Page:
by Bobby Anderson, Staff Writer
A sociologist, a psychologist and a benedictine nun walk into a room.
Sounds like the beginnings of a good joke.
But for John Karlin, PhD, those are just a few of the cast of characters that helped create his new book: Fear, Religion, Politics: Well I’ll Be Darn!
Karlin spent the last year of his life writing this book that takes a look at the intertwining of three things deeply personal to Americans.
“It was incredible in the sense that how much insight humans have but not realize it,” Karlin said. “In researching this I kept seeing these little lights in other people’s works.”
Karlin was aided by Dr. Melvyn Preisz, Rhonda Bell, Judy Martin, Marsha McMillin, Gerry Lantagne and others in developing his second book. Each brought their own unique talents.
Preisz is a local clinical psychologist who befriended Karlin years ago.
“I agree with Dr. Karlin’s timely and insightful assessments of this unprecedented crisis,” Preisz said. “From my own psychological viewpoint, these enemies of our individual freedoms collude to divide and conquer the good within us, and to continue to attack our personal conscience from a buffet of lies.”
Karlin stresses he has no political motives with this book.
His wish for what readers walk away with is simple.
“Simply an understanding of those undercurrents, a complete, full, intense understanding of … what’s actually happening underneath the surface,” Karlin said. “I just expose those undercurrents, that was my whole concern. I write from a sociological perspective.”
“I’m not the only one who has picked up on this. What I found is pieces of those themes in many, many other works.”
Karlin cites some 120 references in his work, that he says was a labor love performed with dear friends.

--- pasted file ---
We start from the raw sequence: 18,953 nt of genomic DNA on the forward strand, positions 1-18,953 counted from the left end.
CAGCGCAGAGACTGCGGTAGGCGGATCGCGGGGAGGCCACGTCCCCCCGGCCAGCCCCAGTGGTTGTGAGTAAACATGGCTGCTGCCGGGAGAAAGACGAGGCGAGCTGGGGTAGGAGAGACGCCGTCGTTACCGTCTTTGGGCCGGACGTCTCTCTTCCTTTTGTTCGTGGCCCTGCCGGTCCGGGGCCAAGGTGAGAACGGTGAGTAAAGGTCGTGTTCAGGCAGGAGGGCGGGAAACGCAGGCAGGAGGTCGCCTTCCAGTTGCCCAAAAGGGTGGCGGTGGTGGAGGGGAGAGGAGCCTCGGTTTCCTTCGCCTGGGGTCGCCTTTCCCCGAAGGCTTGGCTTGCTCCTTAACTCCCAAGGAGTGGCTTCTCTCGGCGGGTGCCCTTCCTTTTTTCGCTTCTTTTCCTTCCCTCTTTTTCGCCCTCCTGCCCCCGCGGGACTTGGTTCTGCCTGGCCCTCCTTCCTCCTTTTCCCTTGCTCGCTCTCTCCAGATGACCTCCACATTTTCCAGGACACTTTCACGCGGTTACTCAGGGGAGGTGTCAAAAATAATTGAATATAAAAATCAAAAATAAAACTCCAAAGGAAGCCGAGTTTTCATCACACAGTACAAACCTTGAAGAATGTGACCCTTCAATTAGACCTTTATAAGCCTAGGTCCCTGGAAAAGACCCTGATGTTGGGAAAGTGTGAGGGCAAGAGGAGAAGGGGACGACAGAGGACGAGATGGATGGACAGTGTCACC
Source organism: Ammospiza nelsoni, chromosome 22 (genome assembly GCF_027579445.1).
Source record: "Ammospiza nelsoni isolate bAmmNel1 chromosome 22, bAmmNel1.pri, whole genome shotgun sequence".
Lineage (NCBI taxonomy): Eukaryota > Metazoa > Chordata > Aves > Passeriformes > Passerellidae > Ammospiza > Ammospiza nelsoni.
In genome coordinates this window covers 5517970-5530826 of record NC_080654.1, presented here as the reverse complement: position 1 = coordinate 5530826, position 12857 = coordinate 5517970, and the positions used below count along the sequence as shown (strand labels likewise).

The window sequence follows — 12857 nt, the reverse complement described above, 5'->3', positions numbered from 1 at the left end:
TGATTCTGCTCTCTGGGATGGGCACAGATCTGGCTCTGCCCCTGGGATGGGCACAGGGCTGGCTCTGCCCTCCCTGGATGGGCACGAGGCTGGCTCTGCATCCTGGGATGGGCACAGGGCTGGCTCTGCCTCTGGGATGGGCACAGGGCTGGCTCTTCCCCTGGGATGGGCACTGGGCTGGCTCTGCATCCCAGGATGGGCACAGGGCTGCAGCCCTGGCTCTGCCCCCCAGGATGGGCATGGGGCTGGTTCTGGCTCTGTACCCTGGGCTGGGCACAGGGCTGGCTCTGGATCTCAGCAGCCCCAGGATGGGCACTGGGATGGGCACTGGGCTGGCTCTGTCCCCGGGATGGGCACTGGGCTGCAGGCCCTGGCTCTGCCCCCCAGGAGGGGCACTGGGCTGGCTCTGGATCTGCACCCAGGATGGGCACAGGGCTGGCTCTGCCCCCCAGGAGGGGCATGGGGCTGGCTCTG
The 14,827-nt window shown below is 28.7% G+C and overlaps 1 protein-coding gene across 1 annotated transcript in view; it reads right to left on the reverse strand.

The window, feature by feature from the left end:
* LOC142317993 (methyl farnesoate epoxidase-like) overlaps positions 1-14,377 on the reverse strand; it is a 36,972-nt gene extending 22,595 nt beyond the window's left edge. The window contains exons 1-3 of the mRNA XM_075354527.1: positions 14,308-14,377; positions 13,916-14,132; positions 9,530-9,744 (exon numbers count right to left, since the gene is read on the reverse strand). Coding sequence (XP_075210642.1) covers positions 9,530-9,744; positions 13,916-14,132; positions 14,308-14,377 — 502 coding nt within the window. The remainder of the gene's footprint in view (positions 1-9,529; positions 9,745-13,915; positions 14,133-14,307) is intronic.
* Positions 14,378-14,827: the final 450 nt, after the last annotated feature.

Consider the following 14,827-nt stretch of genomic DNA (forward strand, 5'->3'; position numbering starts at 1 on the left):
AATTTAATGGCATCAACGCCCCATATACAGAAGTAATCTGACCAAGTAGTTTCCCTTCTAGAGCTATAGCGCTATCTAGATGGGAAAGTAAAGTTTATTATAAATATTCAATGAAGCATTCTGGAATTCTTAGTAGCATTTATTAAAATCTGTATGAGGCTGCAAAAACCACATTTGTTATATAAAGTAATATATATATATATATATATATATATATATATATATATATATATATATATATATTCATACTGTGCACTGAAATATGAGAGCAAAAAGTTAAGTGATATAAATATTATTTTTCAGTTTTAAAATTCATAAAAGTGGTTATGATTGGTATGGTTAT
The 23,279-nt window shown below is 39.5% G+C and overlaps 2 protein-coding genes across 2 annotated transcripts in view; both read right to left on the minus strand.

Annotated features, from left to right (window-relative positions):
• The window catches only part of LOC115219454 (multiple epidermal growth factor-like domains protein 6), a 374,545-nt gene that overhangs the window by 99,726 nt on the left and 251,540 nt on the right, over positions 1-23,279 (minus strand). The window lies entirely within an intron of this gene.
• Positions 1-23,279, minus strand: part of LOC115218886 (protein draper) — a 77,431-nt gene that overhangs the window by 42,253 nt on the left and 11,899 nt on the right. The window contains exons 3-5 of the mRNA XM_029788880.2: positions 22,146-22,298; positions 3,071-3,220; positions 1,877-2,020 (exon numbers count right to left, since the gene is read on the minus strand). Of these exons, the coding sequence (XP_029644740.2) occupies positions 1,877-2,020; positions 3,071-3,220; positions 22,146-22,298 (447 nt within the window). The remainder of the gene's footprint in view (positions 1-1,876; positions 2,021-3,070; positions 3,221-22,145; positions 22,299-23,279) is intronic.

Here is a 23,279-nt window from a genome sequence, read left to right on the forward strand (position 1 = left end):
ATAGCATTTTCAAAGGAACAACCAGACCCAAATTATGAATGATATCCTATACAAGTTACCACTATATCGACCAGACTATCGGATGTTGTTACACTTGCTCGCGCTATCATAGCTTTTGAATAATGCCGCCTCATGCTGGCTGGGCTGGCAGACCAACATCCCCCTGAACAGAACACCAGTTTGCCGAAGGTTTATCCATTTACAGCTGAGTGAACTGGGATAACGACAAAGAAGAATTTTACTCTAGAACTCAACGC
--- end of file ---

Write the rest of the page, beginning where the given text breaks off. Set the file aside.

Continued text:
“Our intent was to give seniors out there a message that you can do stuff like this. You’re never too old,” the 72-year-old Karlin said. ”Don’t just sit, you’re capable of doing stuff.”
More than 20 years of Karlin’s life have been spent in teaching, largely at Northwestern Oklahoma State in Alva, Oklahoma City University and Phillips University.
While teaching sociology and criminal justice at OCU, Karlin begin his friendship with Preisz.
Preisz introduced him to Lantagne, who introduced Martin, a former Benedictine nun and things began falling into place.
“It was just friends introducing friends,” Karlin said. “It was basically happenstance then realized ‘Gosh, look at all this talent.”
The motives were simple.
“I just didn’t like the way things were going in this country especially politically and socially in terms of the turmoil and discontent,” Karlin said. “I thought there had to be something underneath that. As a sociologist you always know that what’s on the surface isn’t always the whole story.”
“Sometimes in our culture there are some very deep undercurrents that help explain.”
Karlin recalled attending Louisiana State University for his doctorate. A conversation with an old fisherman came to mind.
The fisherman pointed to the Mississippi River and told Karlin to watch it closely.
“It’s just real slow, old man river kind of thing but underneath that is just incredible turmoil,” Karlin said. “The Mississippi in spots is almost a mile deep and a lot of people don’t realize that because the undercurrent is cutting it.”
“There are literally complete trees down there. That’s the way culture and society can be.”
That got Karlin thinking about what’s underneath today’s politics and headlines.
“What’s under that is not good,” he said.
Karlin’s book flows through three sequences with the first being our innate fear of death and how we view our own mortality.
“And how that came to actually produce the phenomena we call religion in society,” Karlin said. “Any religion, it doesn’t matter what it is, came from the fear of death because religion was a way to escape that tension and fear.”
The second sequence evaluated Christianity and the life of Jesus Christ.
“I looked at what (Jesus Christ) was actually trying to accomplish in his own time and he was trying to accomplish something,” Karlin said. “You’ll find that as somewhat of a shocker.”
The third sequence takes things into the political realm.
“That’s where the dream goes awry because a big chunk of our Christian community want to blend religion and politics to the point where they are no longer distinguishable and that’s not good,” Karlin said.
“That’s what has created most of the problems you see in society today. Basically, it’s the drive towards theocracy.”
Karlin’s book is now available on Amazon. He will do a benefit book signing for the Peace House at the Peace Festival at the Civic Center Music Hall November 10 from 10 a.m. to 4 p.m.
The Peace House will get $5 for every book sold.